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Learn how to set up your business for credit card success with our tips on how to choose the right equipment and processor.
Credit Card Fees For Small Businesses
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With cash payments declining in popularity and more people using credit and debit cards than ever before, accepting these payments is essential for most businesses today. Simply put, being able to accept credit and debit cards will increase your sales volume.
Fortunately, adding credit card processing to your payment setup is easier than ever. A payment service provider (PSP) like Square can approve you for an account and let you start processing payments within a day or two. Traditional merchant accounts, while requiring additional time and paperwork to set up, are still a viable option and can save you money overall on high monthly processing volumes.
In this article, we’ll discuss the various options for card payments, including the hardware and software you’ll need to get started. We’ll also explain how to set up credit card processing for your small business. Finally, we’ll show you some additional resources to help you learn more about the complex world of payment processing, allowing you to learn more about how to accept credit card payments for your small business.
Merchants can accept credit card transactions in person or online. Another category of transactions, mobile payments, has become more popular in recent years as wireless terminals and mobile card readers enable businesses to accept payments almost anywhere.
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For businesses with physical locations (such as retail stores or restaurants), you need at least one credit card machine per location. Today, you have a choice between traditional countertop credit card terminals and POS systems.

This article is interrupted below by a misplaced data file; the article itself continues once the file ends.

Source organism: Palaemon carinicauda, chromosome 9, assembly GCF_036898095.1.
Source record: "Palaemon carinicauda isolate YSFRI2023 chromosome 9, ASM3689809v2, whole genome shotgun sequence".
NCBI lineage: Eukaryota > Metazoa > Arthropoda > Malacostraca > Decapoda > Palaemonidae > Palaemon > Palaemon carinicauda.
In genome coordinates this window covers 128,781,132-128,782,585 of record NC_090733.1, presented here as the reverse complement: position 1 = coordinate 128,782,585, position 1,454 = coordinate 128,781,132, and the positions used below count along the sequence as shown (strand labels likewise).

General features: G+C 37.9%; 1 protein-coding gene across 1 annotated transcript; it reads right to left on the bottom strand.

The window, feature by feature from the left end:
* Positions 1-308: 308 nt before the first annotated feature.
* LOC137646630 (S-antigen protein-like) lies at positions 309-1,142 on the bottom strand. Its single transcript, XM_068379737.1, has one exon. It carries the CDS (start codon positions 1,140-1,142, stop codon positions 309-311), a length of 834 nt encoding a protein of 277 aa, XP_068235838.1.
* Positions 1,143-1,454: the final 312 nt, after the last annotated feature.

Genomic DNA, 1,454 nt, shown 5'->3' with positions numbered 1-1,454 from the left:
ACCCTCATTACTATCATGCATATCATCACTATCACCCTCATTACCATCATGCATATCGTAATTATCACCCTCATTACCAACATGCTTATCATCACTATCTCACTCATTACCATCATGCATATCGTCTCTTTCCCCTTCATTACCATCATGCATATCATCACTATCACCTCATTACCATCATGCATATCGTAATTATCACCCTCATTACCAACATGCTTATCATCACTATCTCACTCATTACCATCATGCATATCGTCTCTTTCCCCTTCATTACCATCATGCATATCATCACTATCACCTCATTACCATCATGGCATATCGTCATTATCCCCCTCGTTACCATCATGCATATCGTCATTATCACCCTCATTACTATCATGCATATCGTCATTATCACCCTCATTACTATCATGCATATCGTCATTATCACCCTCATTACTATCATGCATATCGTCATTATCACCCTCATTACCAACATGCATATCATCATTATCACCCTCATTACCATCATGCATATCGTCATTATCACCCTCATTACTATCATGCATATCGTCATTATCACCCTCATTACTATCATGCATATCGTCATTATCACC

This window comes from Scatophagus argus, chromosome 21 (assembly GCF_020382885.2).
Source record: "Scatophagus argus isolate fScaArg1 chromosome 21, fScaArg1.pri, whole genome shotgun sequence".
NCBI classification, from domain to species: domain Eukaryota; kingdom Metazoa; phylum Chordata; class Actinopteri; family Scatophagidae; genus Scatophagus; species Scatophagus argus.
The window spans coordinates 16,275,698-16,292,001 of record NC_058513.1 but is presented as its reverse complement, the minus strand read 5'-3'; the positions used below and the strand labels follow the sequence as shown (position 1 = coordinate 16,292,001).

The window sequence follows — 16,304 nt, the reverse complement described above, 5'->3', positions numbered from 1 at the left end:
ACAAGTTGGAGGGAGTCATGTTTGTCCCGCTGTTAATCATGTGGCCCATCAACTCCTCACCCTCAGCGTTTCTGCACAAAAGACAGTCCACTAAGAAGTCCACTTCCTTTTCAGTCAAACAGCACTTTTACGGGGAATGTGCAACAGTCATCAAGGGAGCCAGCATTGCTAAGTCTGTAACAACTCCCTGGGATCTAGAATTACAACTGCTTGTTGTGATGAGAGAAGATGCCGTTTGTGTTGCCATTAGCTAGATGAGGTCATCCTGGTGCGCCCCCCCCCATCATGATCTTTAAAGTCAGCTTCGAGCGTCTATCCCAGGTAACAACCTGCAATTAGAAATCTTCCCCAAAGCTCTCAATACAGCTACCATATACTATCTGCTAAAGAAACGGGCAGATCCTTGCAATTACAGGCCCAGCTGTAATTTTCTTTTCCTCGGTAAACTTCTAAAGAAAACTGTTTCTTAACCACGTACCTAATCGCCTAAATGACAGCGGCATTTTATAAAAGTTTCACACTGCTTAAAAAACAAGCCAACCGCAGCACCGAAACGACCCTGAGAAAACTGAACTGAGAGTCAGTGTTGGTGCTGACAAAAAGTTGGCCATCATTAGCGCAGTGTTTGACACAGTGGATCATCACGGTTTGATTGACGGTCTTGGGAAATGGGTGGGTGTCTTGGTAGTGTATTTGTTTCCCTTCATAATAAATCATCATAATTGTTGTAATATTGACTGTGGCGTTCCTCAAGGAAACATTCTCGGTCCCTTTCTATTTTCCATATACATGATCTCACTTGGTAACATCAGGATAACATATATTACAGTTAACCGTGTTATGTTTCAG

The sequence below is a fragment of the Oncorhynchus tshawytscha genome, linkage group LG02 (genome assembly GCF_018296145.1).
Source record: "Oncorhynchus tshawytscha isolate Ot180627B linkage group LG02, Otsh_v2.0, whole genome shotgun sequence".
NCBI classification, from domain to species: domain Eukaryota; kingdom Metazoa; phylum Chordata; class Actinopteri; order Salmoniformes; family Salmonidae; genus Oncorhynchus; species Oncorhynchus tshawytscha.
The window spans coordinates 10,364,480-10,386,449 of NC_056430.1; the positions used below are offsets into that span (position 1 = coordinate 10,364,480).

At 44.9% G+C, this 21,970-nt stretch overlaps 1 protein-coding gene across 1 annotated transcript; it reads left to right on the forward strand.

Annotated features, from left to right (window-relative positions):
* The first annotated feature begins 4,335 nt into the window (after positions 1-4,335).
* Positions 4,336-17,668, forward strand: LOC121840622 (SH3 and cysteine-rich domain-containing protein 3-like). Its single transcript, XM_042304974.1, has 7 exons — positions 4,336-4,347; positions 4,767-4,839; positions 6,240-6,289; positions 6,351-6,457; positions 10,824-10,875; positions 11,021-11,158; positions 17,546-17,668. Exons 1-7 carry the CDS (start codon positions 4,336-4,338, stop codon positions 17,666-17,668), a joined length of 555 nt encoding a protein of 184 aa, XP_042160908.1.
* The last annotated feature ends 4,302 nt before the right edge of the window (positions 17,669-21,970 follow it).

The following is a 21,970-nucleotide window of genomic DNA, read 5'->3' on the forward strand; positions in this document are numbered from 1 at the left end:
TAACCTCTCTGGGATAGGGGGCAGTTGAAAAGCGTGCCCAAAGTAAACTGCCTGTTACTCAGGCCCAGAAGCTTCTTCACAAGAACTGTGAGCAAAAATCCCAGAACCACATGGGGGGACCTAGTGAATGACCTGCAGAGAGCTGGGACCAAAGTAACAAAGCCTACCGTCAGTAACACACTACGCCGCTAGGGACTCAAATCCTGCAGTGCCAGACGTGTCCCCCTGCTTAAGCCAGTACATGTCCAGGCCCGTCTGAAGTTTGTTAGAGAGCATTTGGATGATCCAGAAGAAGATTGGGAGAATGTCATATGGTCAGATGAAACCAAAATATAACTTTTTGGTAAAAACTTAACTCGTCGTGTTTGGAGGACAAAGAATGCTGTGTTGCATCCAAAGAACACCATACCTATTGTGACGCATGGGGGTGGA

Countertop terminals can process transactions, but most traditional models offer little or no additional functionality. On the other hand, a POS system can handle inventory management, employee scheduling and many other functions. Naturally, POS systems cost more than most countertop terminals, although tablet-based systems are more affordable (and mobile) than stand-alone POS terminals.
All modern processing hardware must at least support EMV card payments (Europay, MasterCard and Visa). EMV (or card “chip”) is now the standard method of accepting credit and debit cards in the United States. Because of the EMV liability shift in 2015, you may be liable for fraudulent transactions if you receive an EMV-enabled card using a magstripe instead of a chip. Although the old magstripe technology is slowly being phased out, it is still used to process hardware that can also process magstripe-only cards.
Most new terminals, card readers and POS systems also accept NFC-based payment methods. NFC (Near Field Communication) technology is used by digital wallet payment systems such as Apple Pay, Google Pay and Samsung Pay. It is now built into most modern smartphones, tablets and smartwatches. This technology came into use as more and more people became aware of its availability and convenience.